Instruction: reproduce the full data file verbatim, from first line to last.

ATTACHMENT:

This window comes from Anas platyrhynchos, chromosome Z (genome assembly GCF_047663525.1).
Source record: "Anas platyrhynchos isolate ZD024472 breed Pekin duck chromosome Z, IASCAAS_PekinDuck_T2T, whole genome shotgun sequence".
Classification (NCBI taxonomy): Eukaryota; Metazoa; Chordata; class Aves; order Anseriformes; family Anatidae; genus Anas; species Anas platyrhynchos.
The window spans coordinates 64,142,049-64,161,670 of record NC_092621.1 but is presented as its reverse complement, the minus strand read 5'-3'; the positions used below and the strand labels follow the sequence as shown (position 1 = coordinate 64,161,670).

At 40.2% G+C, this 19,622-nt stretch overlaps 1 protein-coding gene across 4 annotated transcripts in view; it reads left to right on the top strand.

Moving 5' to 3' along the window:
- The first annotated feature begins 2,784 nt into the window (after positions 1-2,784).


This window comes from Anas platyrhynchos, chromosome Z (genome assembly GCF_047663525.1).
Source record: "Anas platyrhynchos isolate ZD024472 breed Pekin duck chromosome Z, IASCAAS_PekinDuck_T2T, whole genome shotgun sequence".
Classification (NCBI taxonomy): Eukaryota; Metazoa; Chordata; class Aves; order Anseriformes; family Anatidae; genus Anas; species Anas platyrhynchos.
The window spans coordinates 64,142,049-64,161,670 of record NC_092621.1 but is presented as its reverse complement, the minus strand read 5'-3'; the positions used below and the strand labels follow the sequence as shown (position 1 = coordinate 64,161,670).

At 40.2% G+C, this 19,622-nt stretch overlaps 1 protein-coding gene across 4 annotated transcripts in view; it reads left to right on the top strand.

Moving 5' to 3' along the window:
- The first annotated feature begins 2,784 nt into the window (after positions 1-2,784).